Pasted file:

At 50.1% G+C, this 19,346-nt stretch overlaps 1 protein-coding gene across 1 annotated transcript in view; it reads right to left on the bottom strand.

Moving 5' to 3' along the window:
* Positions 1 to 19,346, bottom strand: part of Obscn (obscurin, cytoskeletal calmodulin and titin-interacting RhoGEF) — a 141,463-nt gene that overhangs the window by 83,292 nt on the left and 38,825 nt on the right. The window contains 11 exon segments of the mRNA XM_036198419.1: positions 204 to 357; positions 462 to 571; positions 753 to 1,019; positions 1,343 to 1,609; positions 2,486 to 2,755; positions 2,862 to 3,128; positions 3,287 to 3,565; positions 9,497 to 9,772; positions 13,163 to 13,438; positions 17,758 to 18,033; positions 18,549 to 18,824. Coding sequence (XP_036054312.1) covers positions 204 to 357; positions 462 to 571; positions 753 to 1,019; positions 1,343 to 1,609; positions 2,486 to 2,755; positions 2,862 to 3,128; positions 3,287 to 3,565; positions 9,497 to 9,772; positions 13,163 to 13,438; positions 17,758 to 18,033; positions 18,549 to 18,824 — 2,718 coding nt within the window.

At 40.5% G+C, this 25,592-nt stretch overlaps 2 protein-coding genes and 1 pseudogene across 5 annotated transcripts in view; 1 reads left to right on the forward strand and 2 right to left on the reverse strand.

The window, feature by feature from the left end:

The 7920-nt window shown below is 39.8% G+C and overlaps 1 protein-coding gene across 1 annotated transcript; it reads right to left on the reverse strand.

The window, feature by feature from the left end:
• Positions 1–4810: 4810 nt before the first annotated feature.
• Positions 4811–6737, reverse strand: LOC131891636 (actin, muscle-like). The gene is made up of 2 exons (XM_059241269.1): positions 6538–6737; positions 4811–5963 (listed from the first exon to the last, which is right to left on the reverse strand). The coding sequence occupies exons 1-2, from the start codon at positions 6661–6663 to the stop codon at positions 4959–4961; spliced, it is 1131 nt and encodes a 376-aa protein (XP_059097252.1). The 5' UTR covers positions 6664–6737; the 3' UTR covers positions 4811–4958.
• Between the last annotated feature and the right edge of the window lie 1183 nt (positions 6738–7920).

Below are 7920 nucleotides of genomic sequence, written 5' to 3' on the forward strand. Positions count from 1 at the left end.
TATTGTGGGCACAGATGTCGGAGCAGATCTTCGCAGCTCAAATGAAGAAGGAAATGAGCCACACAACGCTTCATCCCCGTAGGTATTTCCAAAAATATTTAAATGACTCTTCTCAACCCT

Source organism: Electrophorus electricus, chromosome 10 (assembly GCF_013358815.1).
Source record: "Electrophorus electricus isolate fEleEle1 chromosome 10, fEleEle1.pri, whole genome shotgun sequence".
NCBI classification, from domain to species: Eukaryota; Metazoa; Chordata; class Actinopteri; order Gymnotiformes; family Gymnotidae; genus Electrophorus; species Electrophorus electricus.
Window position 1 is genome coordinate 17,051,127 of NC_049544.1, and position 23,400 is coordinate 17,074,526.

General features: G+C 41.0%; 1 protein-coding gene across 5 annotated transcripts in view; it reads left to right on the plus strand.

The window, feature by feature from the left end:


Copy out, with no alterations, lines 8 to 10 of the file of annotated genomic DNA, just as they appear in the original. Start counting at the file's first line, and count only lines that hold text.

• Positions 1–4810: 4810 nt before the first annotated feature.
• Positions 4811–6737, reverse strand: LOC131891636 (actin, muscle-like). The gene is made up of 2 exons (XM_059241269.1): positions 6538–6737; positions 4811–5963 (listed from the first exon to the last, which is right to left on the reverse strand). The coding sequence occupies exons 1-2, from the start codon at positions 6661–6663 to the stop codon at positions 4959–4961; spliced, it is 1131 nt and encodes a 376-aa protein (XP_059097252.1). The 5' UTR covers positions 6664–6737; the 3' UTR covers positions 4811–4958.
• Between the last annotated feature and the right edge of the window lie 1183 nt (positions 6738–7920).